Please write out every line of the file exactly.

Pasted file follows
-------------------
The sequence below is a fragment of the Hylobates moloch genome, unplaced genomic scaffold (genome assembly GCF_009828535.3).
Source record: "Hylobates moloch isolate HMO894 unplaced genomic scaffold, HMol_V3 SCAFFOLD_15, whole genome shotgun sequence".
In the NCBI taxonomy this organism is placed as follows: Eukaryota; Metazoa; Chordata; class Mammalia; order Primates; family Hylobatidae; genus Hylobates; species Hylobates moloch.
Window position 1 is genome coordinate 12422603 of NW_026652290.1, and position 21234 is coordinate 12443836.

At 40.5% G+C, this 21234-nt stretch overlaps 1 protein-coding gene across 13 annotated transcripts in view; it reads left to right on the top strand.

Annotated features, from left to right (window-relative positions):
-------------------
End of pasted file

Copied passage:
The sequence below is a fragment of the Hylobates moloch genome, unplaced genomic scaffold (genome assembly GCF_009828535.3).
Source record: "Hylobates moloch isolate HMO894 unplaced genomic scaffold, HMol_V3 SCAFFOLD_15, whole genome shotgun sequence".
In the NCBI taxonomy this organism is placed as follows: Eukaryota; Metazoa; Chordata; class Mammalia; order Primates; family Hylobatidae; genus Hylobates; species Hylobates moloch.
Window position 1 is genome coordinate 12422603 of NW_026652290.1, and position 21234 is coordinate 12443836.

At 40.5% G+C, this 21234-nt stretch overlaps 1 protein-coding gene across 13 annotated transcripts in view; it reads left to right on the top strand.

Annotated features, from left to right (window-relative positions):